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Mbeki wanted Mugabe out before he left office

South African President Thabo Mbeki wanted to “get Bob” before he left office so that he could enhance a legacy battered by his lack of response to the HIV/Aids pandemic and inability to deal with violent crime, a cable just released by Wikileaks says.

The cable which was dispatched on 24 April 2007 says: “True, Mugabe has outplayed Mbeki before, but Mbeki is a shrewd, effective diplomat who (hopefully) has learned from his past dealings with Mugabe.”

IDASA’s Sydney Masamvu, the cable says, had even speculated that Mbeki sought the Southern African Development Community mandate to handle the Zimbabwe issue because he wanted to “get Bob” before he left power.

“We doubt Mbeki would have taken on the mediation role without some confidence that he could succeed.

“The internal dynamic in Zimbabwe is different now, with strong elements within ZANU-PF opposed to Mugabe’s continued rule. The SAG remains in close contact with the various ZANU-PF camps, and thus has better information about internal ZANU-PF developments and will seek ways to influence events,” the cable says.

 

Full cable:

 

Viewing cable 07PRETORIA1447, PROSPECTS FOR MBEKI FACILITATION IN ZIMBABWE

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Reference ID

Created

Released

Classification

Origin

07PRETORIA1447

2007-04-24 14:50

2011-08-30 01:44

CONFIDENTIAL

Embassy Pretoria

VZCZCXRO5259

RR RUEHMR RUEHRN

DE RUEHSA #1447/01 1141450

ZNY CCCCC ZZH

R 241450Z APR 07

FM AMEMBASSY PRETORIA

TO RUEHC/SECSTATE WASHDC 9385

INFO RUCNSAD/SOUTHERN AF DEVELOPMENT COMMUNITY COLLECTIVE

RUEHAR/AMEMBASSY ACCRA 0966

RUEHDS/AMEMBASSY ADDIS ABABA 2054

RUEHRL/AMEMBASSY BERLIN 0481

RUEHBS/AMEMBASSY BRUSSELS 1071

RUEHBY/AMEMBASSY CANBERRA 0505

RUEHDK/AMEMBASSY DAKAR 1259

RUEHKM/AMEMBASSY KAMPALA 1729

RUEHLO/AMEMBASSY LONDON 1170

RUEHNR/AMEMBASSY NAIROBI 6376

RUEHOT/AMEMBASSY OTTAWA 0455

RUEHFR/AMEMBASSY PARIS 1059

RUEHRO/AMEMBASSY ROME 1184

RUEHWL/AMEMBASSY WELLINGTON 0064

RUEHTN/AMCONSUL CAPE TOWN 4225

RUEHBS/USEU BRUSSELS

RHEHNSC/NSC WASHDC

RUEHGV/USMISSION GENEVA 1191

RUEAIIA/CIA WASHINGTON DC

RHMFISS/HQ USEUCOM VAIHINGEN GE

RUEKJCS/SECDEF WASHDC

RUCNDT/USMISSION USUN NEW YORK 0392

C O N F I D E N T I A L SECTION 01 OF 06 PRETORIA 001447

 

SIPDIS

 

SIPDIS

 

DEPT FOR AF/S D. MOZENA, S. HILL, M. TABLER-STONE, DRL J.

KRILLA

NSC FOR AF SENIOR DIRECTOR B. PITTMAN

STATE PASS TO USAID FOR E. LOKEN

 

E.O. 12958: DECL: 04/23/2017

TAGS: PREL PHUM KDEM ZI SF

SUBJECT: PROSPECTS FOR MBEKI FACILITATION IN ZIMBABWE

 

REF: A. 06 PRETORIA 0582

B. 05 PRETORIA 4522

C. CAPE TOWN 0060

D. HARARE 0326

E. PRETORIA 1054

F. TRENKLE-DELL EMAIL OF 03/29/2007

 

Classified By: Ambassador Eric Bost. Reasons 1.4(b) and (d).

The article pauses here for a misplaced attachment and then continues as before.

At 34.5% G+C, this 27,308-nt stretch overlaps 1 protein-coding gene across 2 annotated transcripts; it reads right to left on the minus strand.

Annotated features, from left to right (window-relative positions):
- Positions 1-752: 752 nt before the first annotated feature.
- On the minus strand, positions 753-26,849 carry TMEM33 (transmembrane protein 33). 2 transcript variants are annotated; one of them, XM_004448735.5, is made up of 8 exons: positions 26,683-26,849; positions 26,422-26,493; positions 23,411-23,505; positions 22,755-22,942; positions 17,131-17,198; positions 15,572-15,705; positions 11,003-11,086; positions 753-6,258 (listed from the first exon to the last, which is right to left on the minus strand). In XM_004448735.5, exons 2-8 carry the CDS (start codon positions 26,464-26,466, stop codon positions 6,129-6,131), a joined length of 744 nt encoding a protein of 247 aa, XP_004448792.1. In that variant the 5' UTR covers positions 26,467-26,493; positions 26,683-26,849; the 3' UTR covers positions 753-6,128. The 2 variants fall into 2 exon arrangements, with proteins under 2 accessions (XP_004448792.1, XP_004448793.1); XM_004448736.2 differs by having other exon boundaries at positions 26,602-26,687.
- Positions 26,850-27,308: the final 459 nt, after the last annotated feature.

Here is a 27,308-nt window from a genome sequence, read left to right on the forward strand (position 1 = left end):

1. (C) SUMMARY AND INTRODUCTION. As recently-appointed SADC

“facilitator” for Zimbabwe, President Mbeki is off to the

races but may not make it to the finish line. Mbeki has

taken on Mugabe in the past and failed, and we should not

underestimate Mugabe’s ability to outfox him again.

Nevertheless, we recommend giving Mbeki space to pursue his

ultimate goal of facilitating Mugabe’s retirement. Mbeki

wants Mugabe replaced by a ZANU-PF-led “government of

national unity,” which he believes will reform the economy

and open political space. At this stage, we suggest

maintaining a restrained public posture on the initiative,

while privately stressing the need for free and fair

elections, noting our skepticism about Mugabe’s intentions,

and asking about “plan B” if the SADC-Mbeki initiative does

not succeed. It also may be useful to encourage regional

allies to engage Mbeki regularly and to support efforts by

South African civil society organizations, the press, and

Zimbabwean exile groups to keep the Mbeki facilitation on

track.

 

2. (C) This message and its recommendations draws on the

conversations with Pretoria-based diplomats, South African

analysts, Zimbabwean exile leaders and businessmen, and civil

society organizations. Ambassador hosted a lunch April 19

with the High Commissioners from Australia, the United

Kingdom, New Zealand, and Canada to discuss Mbeki-SADC

initiative. The envoys agreed with Post’s assessment that

the Mbeki initiative faces an uphill battle and were

skeptical that he would succeed. Despite their concerns,

they concurred that the Mbeki effort is the “only game in

town,” and deserves space and quiet support, at least for the

time being. END SUMMARY AND INTRODUCTION.

 

————————————–

SADC Appoints South Africa as Mediator

————————————–

 

3. (C) The March 28-29 Extra-Ordinary Southern African

Development Community (SADC) Summit “mandated” South African

President Mbeki to “continue to facilitate dialogue between

the opposition and the government” in Zimbabwe. The SADC

appointment is the first time that South Africa has been

formally designated by the regional organization to deal with

the crisis in Zimbabwe, although the SAG has tried a number

of bilateral initiatives over the years, including

negotiating a compromise constitution (ref A) and offering a

conditional loan (ref B). The SADC blessing is important to

the South Africans and may make them more aggressive than

they otherwise would be. Mbeki strongly prefers to act under

a multilateral mandate, even if it’s largely a figleaf for

SAG bilateral interests.

 

4. (C) Mbeki and his core Zimbabwe advisors — Minister of

Provincial and Local Government Sydney Mufamadi, Director

General in the Presidency Frank Chikane, Presidential Legal

 

PRETORIA 00001447 002 OF 006

 

 

Advisor Mojanku Gumbi, and Deputy Foreign Minister Aziz Pahad

— are devoting significant time and attention to Zimbabwe.

The combination of the continuing economic collapse in

Zimbabwe, Mugabe’s brutal and public attacks on opposition

leaders, the flood of millions of Zimbabweans into South

Africa, and the specter of the upcoming (and potentially

violent) elections in Zimbabwe have reenergized SAG

diplomatic efforts. DefMin Lekota told Ambassador February

22 that the SAG was so concerned about unpredictable

situation in Zimbabwe that they were keeping troops in

reserve capable of responding to the situation (ref C). We

also believe that South Africa wants Zimbabwe “solved” before

it hosts the soccer World Cup in 2010.

 

————————-

Persuade Mugabe to Retire

————————-

 

5. (C) While South Africa’s tactics as mediator in Zimbabwe